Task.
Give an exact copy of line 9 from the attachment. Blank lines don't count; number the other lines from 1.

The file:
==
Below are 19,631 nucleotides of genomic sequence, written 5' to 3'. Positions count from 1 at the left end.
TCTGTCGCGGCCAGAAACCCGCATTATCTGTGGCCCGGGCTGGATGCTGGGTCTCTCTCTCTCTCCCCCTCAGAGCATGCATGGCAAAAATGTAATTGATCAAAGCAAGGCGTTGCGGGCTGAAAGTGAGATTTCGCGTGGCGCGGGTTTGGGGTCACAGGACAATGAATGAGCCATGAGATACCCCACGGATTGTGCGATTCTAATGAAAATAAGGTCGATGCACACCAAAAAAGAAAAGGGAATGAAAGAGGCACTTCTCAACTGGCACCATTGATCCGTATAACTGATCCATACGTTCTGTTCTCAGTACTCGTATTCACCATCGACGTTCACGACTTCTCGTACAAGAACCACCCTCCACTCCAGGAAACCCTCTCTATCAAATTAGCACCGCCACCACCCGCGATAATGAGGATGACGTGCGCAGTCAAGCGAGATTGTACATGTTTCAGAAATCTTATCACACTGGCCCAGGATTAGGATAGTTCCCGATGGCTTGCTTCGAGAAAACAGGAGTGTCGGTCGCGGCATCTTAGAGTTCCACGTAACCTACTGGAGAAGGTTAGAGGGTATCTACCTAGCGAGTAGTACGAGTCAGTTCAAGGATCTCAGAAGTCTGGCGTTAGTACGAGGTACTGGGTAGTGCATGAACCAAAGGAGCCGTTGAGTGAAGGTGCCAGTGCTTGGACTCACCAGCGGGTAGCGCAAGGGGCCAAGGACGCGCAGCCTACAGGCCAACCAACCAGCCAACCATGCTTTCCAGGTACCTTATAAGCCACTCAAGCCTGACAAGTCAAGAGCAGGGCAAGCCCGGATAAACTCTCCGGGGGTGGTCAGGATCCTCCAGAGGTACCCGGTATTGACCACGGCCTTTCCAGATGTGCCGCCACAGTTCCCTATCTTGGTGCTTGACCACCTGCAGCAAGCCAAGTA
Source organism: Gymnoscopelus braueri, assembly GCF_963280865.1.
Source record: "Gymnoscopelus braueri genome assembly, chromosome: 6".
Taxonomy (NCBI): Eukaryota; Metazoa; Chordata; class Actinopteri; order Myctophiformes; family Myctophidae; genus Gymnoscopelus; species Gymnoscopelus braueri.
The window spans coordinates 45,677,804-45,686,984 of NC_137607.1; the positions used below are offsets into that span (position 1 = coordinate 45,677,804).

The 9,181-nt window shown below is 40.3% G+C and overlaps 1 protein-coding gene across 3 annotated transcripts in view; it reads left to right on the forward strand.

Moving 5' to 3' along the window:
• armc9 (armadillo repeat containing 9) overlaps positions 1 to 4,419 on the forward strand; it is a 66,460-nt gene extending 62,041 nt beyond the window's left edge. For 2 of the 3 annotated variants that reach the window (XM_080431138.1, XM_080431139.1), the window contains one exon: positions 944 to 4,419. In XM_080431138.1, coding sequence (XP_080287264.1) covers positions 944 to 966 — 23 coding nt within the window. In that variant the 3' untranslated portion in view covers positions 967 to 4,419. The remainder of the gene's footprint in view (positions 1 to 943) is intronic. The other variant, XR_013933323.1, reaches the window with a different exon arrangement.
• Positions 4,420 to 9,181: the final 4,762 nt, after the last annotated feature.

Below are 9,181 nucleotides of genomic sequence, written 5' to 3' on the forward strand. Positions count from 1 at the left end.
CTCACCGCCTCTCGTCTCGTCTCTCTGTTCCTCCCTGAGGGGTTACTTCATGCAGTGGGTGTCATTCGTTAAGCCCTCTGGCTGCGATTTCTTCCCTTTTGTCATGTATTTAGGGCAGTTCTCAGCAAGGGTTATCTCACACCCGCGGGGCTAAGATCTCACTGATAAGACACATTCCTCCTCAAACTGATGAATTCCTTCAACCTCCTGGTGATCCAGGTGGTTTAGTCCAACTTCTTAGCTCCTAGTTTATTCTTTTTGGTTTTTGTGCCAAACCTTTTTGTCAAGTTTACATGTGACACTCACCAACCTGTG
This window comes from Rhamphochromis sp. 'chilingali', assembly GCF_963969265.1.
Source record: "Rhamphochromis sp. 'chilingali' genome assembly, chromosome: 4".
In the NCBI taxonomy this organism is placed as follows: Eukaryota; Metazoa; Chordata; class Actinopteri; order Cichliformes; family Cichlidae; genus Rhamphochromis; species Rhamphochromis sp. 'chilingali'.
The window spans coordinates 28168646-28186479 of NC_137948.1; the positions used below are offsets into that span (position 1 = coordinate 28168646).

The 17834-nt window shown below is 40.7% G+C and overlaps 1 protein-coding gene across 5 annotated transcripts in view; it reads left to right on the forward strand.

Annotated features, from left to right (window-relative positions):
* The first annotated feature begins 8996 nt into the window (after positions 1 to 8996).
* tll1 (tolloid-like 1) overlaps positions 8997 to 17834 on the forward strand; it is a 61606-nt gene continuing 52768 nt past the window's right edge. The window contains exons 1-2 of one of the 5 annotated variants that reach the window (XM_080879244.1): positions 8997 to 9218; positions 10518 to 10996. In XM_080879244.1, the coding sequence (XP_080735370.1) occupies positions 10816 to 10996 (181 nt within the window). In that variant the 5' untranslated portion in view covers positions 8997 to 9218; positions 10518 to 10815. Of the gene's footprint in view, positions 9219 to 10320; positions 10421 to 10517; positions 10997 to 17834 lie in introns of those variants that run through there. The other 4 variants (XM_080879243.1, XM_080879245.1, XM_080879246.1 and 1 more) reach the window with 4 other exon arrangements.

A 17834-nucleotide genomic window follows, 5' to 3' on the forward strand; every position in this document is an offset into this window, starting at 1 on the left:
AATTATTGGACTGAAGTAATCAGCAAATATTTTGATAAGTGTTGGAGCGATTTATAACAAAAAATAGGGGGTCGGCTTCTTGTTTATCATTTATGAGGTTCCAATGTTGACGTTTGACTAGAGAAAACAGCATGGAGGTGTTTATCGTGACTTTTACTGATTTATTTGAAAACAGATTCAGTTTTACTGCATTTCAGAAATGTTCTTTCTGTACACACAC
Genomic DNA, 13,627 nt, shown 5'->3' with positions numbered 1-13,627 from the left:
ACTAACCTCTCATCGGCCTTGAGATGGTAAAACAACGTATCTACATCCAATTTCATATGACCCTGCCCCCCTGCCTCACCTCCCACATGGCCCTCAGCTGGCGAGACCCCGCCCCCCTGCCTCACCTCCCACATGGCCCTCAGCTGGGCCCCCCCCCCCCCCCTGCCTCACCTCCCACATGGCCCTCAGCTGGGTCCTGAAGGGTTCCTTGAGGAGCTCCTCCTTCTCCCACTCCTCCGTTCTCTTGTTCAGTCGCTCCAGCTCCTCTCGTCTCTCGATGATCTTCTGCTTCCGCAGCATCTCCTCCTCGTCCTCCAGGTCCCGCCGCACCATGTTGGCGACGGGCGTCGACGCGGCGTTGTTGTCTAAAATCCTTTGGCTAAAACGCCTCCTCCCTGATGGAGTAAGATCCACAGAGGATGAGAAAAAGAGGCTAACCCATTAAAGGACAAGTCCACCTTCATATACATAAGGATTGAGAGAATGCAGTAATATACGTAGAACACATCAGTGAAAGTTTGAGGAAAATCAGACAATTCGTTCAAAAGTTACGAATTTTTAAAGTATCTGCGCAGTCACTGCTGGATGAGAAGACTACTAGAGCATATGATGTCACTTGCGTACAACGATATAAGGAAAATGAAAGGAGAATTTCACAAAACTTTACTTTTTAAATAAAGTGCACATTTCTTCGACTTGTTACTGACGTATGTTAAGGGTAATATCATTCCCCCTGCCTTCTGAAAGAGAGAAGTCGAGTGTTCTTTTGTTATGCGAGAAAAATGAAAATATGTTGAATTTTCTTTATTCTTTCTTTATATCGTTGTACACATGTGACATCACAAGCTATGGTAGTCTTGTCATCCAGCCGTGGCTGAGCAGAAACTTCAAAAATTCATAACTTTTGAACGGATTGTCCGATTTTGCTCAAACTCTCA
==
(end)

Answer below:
• armc9 (armadillo repeat containing 9) overlaps positions 1 to 4,419 on the forward strand; it is a 66,460-nt gene extending 62,041 nt beyond the window's left edge. For 2 of the 3 annotated variants that reach the window (XM_080431138.1, XM_080431139.1), the window contains one exon: positions 944 to 4,419. In XM_080431138.1, coding sequence (XP_080287264.1) covers positions 944 to 966 — 23 coding nt within the window. In that variant the 3' untranslated portion in view covers positions 967 to 4,419. The remainder of the gene's footprint in view (positions 1 to 943) is intronic. The other variant, XR_013933323.1, reaches the window with a different exon arrangement.